Starling of the Month - June 2019
Coinciding with the annual observance of Juneteenth, the House Judiciary Committee heard testimony from several prominent black leaders including the likes of Sen. Cory Booker and Danny Glover. The topic at hand, reparations for America's "original sin" as it was referred to by many. While there were many points forayed into the mix, the highlight of the three-hour-long hearing was the testimony of none other than writer Ta-Nehisi Coates.
Most recently serving as national correspondent for The Atlantic, Coates previously visited the issue of reparations in his 2014 article, “The Case for Reparations" in which he won a George Polk award for commentary. In the article, Coates delves deeply into the unaddressed history of the United States. Where it's common practice to hear someone retort, "slavery ended in 1865," Coates addresses this misconception. He looks into the period of disarray and chaos that followed the "original sin."
However, in his appearance before Congress, Coates shared the floor with other black leaders in order to rain the point in.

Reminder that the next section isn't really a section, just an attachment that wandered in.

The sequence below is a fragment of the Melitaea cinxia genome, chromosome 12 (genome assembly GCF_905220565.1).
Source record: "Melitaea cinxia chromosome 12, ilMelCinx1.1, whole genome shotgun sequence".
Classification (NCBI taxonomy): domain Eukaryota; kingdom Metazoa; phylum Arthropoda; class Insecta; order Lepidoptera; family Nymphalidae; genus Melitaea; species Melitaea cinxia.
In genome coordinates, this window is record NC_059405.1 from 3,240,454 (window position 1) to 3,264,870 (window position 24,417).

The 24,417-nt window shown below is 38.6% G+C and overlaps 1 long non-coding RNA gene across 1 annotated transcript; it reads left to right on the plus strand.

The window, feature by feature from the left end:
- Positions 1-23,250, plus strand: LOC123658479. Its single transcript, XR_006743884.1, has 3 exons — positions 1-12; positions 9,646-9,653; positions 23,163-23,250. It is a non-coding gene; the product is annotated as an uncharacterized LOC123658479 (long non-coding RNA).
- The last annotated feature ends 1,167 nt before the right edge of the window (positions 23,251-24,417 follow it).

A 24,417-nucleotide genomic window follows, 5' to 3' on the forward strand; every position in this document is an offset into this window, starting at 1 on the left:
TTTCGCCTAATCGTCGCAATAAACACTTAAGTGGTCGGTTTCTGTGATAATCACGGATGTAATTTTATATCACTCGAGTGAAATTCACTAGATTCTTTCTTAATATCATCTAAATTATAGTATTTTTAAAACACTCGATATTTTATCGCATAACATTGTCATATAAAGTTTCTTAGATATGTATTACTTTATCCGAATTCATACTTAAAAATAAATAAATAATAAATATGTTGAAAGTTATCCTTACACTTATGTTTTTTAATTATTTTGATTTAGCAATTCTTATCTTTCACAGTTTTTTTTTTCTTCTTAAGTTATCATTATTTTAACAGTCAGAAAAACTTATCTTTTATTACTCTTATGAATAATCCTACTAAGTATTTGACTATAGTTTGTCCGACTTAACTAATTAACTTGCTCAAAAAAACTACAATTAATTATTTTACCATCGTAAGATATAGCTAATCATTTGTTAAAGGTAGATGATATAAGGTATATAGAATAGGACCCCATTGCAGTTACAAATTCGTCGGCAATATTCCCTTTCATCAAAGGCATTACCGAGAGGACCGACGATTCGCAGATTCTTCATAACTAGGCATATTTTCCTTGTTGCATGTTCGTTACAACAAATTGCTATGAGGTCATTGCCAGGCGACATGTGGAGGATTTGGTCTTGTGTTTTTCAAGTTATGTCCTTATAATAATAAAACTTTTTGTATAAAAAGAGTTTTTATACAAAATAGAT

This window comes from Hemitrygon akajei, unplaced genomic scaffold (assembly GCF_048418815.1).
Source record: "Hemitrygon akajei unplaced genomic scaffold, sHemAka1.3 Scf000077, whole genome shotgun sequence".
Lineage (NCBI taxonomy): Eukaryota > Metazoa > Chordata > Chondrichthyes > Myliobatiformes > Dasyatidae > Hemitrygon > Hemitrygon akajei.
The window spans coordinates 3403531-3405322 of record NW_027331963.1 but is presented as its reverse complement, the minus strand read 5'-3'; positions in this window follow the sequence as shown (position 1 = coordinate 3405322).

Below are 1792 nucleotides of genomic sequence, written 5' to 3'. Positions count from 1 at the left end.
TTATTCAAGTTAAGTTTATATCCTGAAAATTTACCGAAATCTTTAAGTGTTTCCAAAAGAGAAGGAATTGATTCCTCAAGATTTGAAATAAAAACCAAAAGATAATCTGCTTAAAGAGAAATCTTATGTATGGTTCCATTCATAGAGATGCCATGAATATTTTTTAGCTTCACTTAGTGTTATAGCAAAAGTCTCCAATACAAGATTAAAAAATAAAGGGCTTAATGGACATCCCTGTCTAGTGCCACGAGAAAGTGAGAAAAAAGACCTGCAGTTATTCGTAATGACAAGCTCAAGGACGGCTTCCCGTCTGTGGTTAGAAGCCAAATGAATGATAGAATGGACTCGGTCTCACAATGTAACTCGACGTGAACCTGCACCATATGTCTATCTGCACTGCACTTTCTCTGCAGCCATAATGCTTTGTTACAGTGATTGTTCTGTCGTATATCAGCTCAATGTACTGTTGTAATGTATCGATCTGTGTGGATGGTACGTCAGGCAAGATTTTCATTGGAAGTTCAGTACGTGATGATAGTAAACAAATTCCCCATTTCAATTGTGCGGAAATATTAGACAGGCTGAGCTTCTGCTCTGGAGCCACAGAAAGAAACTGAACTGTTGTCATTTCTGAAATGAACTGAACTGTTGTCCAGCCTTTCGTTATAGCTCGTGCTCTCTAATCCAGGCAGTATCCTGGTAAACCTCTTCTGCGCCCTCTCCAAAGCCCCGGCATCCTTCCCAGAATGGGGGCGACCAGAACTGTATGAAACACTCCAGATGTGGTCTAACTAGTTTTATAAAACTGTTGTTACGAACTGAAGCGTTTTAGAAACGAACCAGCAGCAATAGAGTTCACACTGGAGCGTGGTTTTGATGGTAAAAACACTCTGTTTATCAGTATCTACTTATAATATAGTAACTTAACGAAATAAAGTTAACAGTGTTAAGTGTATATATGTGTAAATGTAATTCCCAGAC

“And so for a century after the Civil War Black people were subjected to relentless campaign of terror — a campaign that extended well into the lifetime of Majority Leader McConnell," he replied to the aforementioned senator's analysis that reparations are not necessary because "none of us currently living are responsible" for the injustice.
Coates continued, at length, to explain the very backbone of the American economy was molded by slavery and that its blood-relatives still thrive to this day.
Coate's steady reasoning was revered on social media as many users praised the writer for taking the time to put pen to paper, and then show up for presentations.
The case for reparations admittedly is not a simple one. It is not an issue that will be solved overnight. However, it has been over 150 years since the end of slavery, and promises have been broken. While the country propped up itself as an economic superpower families and lives were destroyed in the process. It is about time the conversation be had and the legislation be signed.
See what Twitter had to say about Ta-Nehisi Coates, and the reparations hearing below: